- Short report
- Open Access
A duplex real-time reverse transcriptase polymerase chain reaction assay for detecting western equine and eastern equine encephalitis viruses
Virology Journal volume 7, Article number: 284 (2010)
In order to establish an accurate, ready-to-use assay for simultaneous detection of Eastern equine encephalitis virus (EEEV) and Western equine encephalitis virus (WEEV), we developed one duplex TaqMan real-time reverse transcriptase polymerase chain reaction (RT-PCR) assay, which can be used in human and vector surveillance. First, we selected the primers and FAM-labeled TaqMan-probe specific for WEEV from the consensus sequence of NSP3 and the primers and HEX-labeled TaqMan-probe specific for EEEV from the consensus sequence of E3, respectively. Then we constructed and optimized the duplex real-time RT-PCR assay by adjusting the concentrations of primers and probes. Using a series of dilutions of transcripts containing target genes as template, we showed that the sensitivity of the assay reached 1 copy/reaction for EEEV and WEEV, and the performance was linear within the range of at least 106 transcript copies. Moreover, we evaluated the specificity of the duplex system using other encephalitis virus RNA as template, and found no cross-reactivity. Compared with virus isolation, the gold standard, the duplex real time RT-PCR assay we developed was 10-fold more sensitive for both WEEV and EEEV detection.
Eastern equine encephalitis virus (EEEV) and western equine encephalitis virus (WEEV) are both arthropodborne viruses, belonging to the genus Alphavirus, family Togaviridae. Both viruses are mainly spread in America and transmitted by mosquitoes to equines, birds and humans, causing a febrile disease (including encephalitis) with a significant frequency of fatal outcomes. The fatality rate of EEEV is approximately 30-70% [1, 2], the most severe one among the arboviral encephalitis; while the fatality rate of WEEV is approximately 3%. Although there is an obvious difference in case fatality rate between the two species, they share a high similarity in genome sequence and antigenicity. In order for better rescue and precaution procedures for WEEV and EEEV infection, it is crucial to develop rapid and accurate methods to detect and discriminate these two species.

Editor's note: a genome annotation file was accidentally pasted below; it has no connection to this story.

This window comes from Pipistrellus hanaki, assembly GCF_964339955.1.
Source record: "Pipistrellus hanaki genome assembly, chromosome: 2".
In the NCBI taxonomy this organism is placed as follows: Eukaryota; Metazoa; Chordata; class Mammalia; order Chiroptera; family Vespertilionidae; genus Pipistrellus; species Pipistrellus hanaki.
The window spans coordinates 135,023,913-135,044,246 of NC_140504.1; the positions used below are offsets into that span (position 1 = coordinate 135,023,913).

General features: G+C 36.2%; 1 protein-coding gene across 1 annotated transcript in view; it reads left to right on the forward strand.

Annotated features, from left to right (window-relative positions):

Compared with traditional methods such as RT-PCR, IFA, ELISA and virus isolation, real-time RT-PCR has the advantage of fast speed and improved sensitivity. Therefore, it has been developed quickly and become the main method for pathogen detection. Real-time RT-PCR has the ability to measure several fluorophores in one well and permits multiplex assays, so it can be used to detect different target sequences simultaneously in one reaction .
In this study, we designed the primers and probes of real-time RT-PCR for EEEV and WEEV, and we have established a duplex real time RT-PCR method for simultaneously detection and discrimination of these two viruses.
Materials and methods
Primer and probe design
The primers and probes for EEEV and WEEV detection were designed by software SDS2.0, which were list in table 1. The target sequences were selected from the conserved regions of E3 gene for WEEV and NSP3 gene for EEEV, respectively. The specificity of the primers and probes was confirmed by BLAST in Genbank, the matched sequences in other species were less than 50%. The probe for EEEV was labeled with the reporter HEX at the 5' end and TAMRA at the 3' end, and the probe for WEEV was labeled with the reporter FAM at the 5' end and TAMRA at the 3' end.
Virus culture and isolation
WEEV (McMillan stain) and EEEV (SSP. North American variant) were cultured in BHK-21 cells, and the supernatants were collected after cytopathic effect (CPE) appeared. Virus isolation was conducted by cell culture. BHK cells were inoculated with different dilutions (a series of dilution of 1-1010) of WEEV and EEEV and incubated at 37°C, and CPE was observed after 4 days. All virus isolations were performed in quadruplicate. The titres of WEEV and EEEV were determined by tissue culture infective dose per ml (TCID50/ml). The titre was 2 × 108 TCID50/ml for EEEV and 5 × 108 TCID50/ml for WEEV, respectively.